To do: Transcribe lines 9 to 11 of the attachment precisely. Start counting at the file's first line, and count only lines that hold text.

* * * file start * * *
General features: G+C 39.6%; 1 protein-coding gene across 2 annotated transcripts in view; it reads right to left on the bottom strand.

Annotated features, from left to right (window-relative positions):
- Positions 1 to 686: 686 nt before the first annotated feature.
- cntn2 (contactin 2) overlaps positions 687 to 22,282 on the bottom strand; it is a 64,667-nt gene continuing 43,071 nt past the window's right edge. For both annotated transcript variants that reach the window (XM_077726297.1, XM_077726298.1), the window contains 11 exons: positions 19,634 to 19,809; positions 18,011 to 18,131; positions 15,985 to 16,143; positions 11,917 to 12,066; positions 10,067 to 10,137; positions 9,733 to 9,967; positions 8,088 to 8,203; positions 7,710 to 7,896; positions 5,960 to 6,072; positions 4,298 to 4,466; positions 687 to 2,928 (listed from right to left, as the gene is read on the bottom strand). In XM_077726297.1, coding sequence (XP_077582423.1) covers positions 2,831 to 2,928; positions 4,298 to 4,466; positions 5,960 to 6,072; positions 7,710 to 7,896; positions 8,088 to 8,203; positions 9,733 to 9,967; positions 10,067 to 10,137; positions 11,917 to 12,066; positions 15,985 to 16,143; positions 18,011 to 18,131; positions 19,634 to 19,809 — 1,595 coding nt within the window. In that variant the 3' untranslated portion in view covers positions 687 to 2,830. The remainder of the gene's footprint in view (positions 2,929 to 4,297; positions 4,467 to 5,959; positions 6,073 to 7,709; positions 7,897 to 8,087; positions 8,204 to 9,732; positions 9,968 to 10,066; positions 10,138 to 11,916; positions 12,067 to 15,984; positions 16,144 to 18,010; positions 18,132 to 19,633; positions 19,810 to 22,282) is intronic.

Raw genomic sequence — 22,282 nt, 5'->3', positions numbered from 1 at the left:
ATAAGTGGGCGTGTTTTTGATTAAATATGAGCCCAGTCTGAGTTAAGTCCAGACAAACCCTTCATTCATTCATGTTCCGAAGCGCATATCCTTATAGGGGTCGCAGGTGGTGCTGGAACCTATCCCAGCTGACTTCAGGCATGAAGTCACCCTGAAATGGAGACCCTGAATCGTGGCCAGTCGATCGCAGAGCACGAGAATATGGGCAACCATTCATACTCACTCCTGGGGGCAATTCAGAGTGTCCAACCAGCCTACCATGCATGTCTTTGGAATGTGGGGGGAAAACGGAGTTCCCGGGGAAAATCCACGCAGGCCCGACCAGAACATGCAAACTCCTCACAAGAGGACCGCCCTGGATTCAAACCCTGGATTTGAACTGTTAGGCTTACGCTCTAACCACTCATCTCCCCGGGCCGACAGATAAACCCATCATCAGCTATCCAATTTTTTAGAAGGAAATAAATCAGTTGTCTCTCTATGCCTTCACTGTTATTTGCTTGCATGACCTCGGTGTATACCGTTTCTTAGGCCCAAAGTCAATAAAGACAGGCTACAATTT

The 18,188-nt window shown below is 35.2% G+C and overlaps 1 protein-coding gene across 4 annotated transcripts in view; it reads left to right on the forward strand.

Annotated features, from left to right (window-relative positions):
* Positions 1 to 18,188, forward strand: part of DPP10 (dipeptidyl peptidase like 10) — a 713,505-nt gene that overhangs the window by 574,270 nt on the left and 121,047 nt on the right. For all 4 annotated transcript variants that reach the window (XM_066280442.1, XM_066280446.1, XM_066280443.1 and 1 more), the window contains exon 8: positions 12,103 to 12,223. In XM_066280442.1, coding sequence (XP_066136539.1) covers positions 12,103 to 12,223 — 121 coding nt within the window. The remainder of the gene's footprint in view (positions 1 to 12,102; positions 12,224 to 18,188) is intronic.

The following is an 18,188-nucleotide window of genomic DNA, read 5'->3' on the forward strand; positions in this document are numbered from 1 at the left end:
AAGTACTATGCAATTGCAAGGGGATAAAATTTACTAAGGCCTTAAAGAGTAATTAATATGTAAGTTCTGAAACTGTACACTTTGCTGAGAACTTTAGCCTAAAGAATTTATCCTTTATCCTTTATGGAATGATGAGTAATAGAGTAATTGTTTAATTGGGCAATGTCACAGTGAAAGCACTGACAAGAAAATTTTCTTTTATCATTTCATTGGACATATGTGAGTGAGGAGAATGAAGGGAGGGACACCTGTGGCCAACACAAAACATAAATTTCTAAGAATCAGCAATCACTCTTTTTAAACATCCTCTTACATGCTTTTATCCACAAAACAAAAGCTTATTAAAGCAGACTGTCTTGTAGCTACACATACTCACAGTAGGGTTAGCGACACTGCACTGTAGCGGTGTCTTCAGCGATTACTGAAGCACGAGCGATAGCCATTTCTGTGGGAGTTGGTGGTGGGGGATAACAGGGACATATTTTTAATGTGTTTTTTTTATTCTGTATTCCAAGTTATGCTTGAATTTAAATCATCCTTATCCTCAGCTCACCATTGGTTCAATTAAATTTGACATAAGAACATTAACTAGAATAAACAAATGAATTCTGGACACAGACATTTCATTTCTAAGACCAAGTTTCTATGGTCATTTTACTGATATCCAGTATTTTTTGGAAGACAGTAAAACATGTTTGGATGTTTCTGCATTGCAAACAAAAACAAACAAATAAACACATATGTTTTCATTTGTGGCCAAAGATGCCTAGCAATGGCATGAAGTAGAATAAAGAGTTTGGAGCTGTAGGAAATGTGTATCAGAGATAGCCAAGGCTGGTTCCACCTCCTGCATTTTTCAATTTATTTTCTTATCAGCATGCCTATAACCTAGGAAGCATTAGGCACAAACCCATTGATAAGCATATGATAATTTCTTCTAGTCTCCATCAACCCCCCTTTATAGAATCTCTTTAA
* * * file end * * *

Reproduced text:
* Positions 1 to 18,188, forward strand: part of DPP10 (dipeptidyl peptidase like 10) — a 713,505-nt gene that overhangs the window by 574,270 nt on the left and 121,047 nt on the right. For all 4 annotated transcript variants that reach the window (XM_066280442.1, XM_066280446.1, XM_066280443.1 and 1 more), the window contains exon 8: positions 12,103 to 12,223. In XM_066280442.1, coding sequence (XP_066136539.1) covers positions 12,103 to 12,223 — 121 coding nt within the window. The remainder of the gene's footprint in view (positions 1 to 12,102; positions 12,224 to 18,188) is intronic.

The following is an 18,188-nucleotide window of genomic DNA, read 5'->3' on the forward strand; positions in this document are numbered from 1 at the left end:
AAGTACTATGCAATTGCAAGGGGATAAAATTTACTAAGGCCTTAAAGAGTAATTAATATGTAAGTTCTGAAACTGTACACTTTGCTGAGAACTTTAGCCTAAAGAATTTATCCTTTATCCTTTATGGAATGATGAGTAATAGAGTAATTGTTTAATTGGGCAATGTCACAGTGAAAGCACTGACAAGAAAATTTTCTTTTATCATTTCATTGGACATATGTGAGTGAGGAGAATGAAGGGAGGGACACCTGTGGCCAACACAAAACATAAATTTCTAAGAATCAGCAATCACTCTTTTTAAACATCCTCTTACATGCTTTTATCCACAAAACAAAAGCTTATTAAAGCAGACTGTCTTGTAGCTACACATACTCACAGTAGGGTTAGCGACACTGCACTGTAGCGGTGTCTTCAGCGATTACTGAAGCACGAGCGATAGCCATTTCTGTGGGAGTTGGTGGTGGGGGATAACAGGGACATATTTTTAATGTGTTTTTTTTATTCTGTATTCCAAGTTATGCTTGAATTTAAATCATCCTTATCCTCAGCTCACCATTGGTTCAATTAAATTTGACATAAGAACATTAACTAGAATAAACAAATGAATTCTGGACACAGACATTTCATTTCTAAGACCAAGTTTCTATGGTCATTTTACTGATATCCAGTATTTTTTGGAAGACAGTAAAACATGTTTGGATGTTTCTGCATTGCAAACAAAAACAAACAAATAAACACATATGTTTTCATTTGTGGCCAAAGATGCCTAGCAATGGCATGAAGTAGAATAAAGAGTTTGGAGCTGTAGGAAATGTGTATCAGAGATAGCCAAGGCTGGTTCCACCTCCTGCATTTTTCAATTTATTTTCTTATCAGCATGCCTATAACCTAGGAAGCATTAGGCACAAACCCATTGATAAGCATATGATAATTTCTTCTAGTCTCCATCAACCCCCCTTTATAGAATCTCTTTAA